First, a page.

Women's History Month
It's not the load that breaks you down, it's the way you carry it. (Lena Horne)
When I was a child, I was in no doubt that Lena Horne was my mom’s favorite singer. We had no victrola or radio at home, so mom introduced me to Lena Horne by singing “Stormy Weather” and showing me photos of Lena in celebrity magazines. As a child I mostly associated Lena with days when hurricanes or heavy rains kept me from playing outdoors with my friends. I learned to love and admire her later.
Mom’s photos of Lena puzzled me. Was she really Black? Hollywood film-makers seemed to have comparable difficulties with her skin color. They darkened her make-up as they feared she might not be easily identified as a “negro”. In colonial or even post-colonial Jamaica, people as light-skinned as Lena were offended to be called Black. Many of these shade-conscious Jamaicans were shocked to find that Jim Crow laws applied to them. On the contrary, Lena consistently identifies herself as Black.
Both sides of Lena’s family were mixed – African, European, and Native American. Her grandfather was an inventor and she grew up in an upper middle class Black community. Her grandparents raised her as her parents divorced when she was a small child, and her mother went away to find work.
In 1933, when Lena was 16 years old, she dropped out of school and joined the chorus line of the Cotton Club in Harlem. She later toured with bands, notably led by such persons as Cab Calloway and Duke Ellington. By 1941 she had made a record with RCA Victor.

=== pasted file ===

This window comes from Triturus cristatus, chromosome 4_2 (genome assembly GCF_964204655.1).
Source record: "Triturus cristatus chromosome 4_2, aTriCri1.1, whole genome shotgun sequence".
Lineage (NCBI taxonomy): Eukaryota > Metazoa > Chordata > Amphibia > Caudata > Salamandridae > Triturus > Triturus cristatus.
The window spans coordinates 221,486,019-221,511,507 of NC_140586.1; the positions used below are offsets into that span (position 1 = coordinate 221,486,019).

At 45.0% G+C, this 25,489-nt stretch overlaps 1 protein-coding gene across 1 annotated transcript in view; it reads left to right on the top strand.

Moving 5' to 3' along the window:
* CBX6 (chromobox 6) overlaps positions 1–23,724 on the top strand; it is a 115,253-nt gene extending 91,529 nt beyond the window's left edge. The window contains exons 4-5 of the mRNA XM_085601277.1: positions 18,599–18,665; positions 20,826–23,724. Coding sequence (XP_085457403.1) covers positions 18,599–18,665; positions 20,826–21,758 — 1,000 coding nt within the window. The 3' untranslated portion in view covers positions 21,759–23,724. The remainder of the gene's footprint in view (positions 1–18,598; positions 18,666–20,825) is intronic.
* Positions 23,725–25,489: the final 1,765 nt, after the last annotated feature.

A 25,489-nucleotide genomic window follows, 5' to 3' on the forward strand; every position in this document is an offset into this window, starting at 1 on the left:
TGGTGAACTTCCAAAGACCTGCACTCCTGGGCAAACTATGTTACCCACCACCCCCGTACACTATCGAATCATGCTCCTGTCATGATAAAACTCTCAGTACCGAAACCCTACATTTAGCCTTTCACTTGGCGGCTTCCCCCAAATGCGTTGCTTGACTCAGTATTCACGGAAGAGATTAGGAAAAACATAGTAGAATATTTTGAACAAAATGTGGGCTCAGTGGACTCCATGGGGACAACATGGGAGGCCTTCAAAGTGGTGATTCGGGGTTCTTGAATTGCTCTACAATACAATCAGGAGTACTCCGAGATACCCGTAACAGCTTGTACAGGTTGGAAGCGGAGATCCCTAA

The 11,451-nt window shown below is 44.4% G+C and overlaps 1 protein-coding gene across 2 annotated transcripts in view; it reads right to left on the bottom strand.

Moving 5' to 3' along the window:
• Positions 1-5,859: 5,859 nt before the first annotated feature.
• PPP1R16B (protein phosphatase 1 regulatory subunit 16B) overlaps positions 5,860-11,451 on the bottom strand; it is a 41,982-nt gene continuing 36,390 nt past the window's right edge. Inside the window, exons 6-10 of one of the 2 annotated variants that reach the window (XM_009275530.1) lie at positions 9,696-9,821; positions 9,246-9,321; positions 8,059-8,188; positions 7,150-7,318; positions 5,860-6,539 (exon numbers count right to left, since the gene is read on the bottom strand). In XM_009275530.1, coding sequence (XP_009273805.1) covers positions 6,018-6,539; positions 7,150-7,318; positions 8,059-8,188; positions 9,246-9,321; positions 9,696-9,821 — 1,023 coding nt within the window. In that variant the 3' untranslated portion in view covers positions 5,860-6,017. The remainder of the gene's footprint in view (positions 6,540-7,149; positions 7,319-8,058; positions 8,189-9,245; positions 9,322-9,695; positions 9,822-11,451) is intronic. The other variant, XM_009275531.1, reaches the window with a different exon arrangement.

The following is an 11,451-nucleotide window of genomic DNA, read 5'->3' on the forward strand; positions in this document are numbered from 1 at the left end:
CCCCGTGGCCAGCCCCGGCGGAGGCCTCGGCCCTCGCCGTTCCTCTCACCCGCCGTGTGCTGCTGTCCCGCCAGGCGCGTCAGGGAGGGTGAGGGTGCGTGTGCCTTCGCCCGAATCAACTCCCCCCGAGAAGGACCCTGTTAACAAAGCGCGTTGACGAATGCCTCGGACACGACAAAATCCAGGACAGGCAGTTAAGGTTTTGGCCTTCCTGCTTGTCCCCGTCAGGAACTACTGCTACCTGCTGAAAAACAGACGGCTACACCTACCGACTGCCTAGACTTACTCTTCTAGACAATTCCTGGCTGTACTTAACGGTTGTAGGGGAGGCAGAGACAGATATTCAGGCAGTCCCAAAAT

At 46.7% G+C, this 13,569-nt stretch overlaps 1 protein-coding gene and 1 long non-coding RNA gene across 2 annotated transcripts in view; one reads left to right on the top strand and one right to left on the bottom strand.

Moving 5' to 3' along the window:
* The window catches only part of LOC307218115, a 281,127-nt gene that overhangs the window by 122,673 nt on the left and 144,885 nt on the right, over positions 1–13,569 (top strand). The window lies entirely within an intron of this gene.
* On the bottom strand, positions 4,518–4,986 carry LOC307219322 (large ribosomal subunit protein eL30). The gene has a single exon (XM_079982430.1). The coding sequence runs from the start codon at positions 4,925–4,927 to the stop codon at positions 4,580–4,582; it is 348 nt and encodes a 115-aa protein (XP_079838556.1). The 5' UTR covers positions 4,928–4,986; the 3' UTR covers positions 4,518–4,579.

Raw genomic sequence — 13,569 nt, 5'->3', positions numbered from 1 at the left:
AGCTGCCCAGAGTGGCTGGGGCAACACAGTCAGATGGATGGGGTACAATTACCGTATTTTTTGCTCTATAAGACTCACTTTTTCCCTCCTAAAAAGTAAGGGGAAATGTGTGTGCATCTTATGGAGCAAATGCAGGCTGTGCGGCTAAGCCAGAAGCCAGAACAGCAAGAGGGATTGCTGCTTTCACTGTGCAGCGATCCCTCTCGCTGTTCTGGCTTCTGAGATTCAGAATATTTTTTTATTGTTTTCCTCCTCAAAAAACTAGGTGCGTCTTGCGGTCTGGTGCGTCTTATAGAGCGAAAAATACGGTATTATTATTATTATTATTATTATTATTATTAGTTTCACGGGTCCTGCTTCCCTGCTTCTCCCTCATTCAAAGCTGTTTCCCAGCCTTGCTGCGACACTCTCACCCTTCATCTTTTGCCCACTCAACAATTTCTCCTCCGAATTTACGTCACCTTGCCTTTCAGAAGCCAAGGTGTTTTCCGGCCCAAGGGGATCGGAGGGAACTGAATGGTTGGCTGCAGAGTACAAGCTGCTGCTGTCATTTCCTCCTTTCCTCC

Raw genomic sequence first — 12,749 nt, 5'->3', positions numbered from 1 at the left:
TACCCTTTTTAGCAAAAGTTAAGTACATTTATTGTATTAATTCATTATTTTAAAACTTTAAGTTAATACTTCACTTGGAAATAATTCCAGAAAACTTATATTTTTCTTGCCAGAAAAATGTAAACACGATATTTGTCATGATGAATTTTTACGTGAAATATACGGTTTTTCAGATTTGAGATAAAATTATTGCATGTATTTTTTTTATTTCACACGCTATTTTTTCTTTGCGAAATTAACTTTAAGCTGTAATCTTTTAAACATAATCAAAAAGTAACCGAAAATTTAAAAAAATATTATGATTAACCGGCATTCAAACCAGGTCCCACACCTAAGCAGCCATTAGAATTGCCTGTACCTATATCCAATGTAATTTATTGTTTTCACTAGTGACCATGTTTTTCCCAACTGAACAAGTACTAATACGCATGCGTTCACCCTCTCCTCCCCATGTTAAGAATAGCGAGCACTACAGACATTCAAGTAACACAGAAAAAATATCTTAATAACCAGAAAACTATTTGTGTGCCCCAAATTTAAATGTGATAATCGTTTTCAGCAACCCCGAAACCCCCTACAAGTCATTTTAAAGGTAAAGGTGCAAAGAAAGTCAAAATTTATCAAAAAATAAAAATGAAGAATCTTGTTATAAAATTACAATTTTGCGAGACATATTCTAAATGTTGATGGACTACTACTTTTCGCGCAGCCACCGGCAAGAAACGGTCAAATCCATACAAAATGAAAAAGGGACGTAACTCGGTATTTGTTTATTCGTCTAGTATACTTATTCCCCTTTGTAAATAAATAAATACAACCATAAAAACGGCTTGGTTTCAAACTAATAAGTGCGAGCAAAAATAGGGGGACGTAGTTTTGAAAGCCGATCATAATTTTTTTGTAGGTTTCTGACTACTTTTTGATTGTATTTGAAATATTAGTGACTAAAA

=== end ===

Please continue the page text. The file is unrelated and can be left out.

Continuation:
She was primarily a nightclub performer until talent scouts persuaded her to start a movie career. Lena became the first Black American performer to sign a long term contract with a major Hollywood studio.
She was never featured in a leading role. In those days, Black roles needed to be incidental to the story so sequences with Black actors could be edited out without loss to the storyline. Besides, there were codes blocking the possibility of inter-racial relationships in films, especially if they were shown in the South.
In the 1950s, Lena left Hollywood and concentrated on performing in nightclubs. She also made several television appearances in the decades that followed.
Lena was known for her civil rights activism. She worked with Paul Robeson, and as a result was blacklisted as a "Communist sympathizer". She performed at a rally with Medgar Evers, attended the March on Washington, and worked with Elinor Roosevelt to pass anti-lynching laws.
She received the Grammy Lifetime Achievement Award in 1989 and was inducted into the Big Band and Jazz Hall of Fame in 1991.
Do you or your elders have any memories of Lena Horne? Please share.
|When the occasion arises, there is a proverb to suit it. (Proverb from Rwanda and Burundi) |
Welcome to this space where we can talk about proverbs that we can relate to (or not), and proverbs that make sense to us (or not). Most of all we can discuss how proverbs make us think about life and living. We can also share experiences of proverbs that have provided us with lifelines or just the chance to reflect.
Some of the proverbs here may also be found in "Lifelines: The Black Book of Proverbs", published by Random House and authored by Askhari Johnson Hodari and me. The foreword is written by Archbishop Desmond Tutu.
One of the unique features of our book is that we arranged the proverbs according to life cycle, in sections including, Birth, Childhood, Love, Marriage, and Intimacy, Challenge, and Death.
For more proverbs and for information on Lifelines: the Black Book of Proverbs, please visit us at www.lifelinesproverbs.com.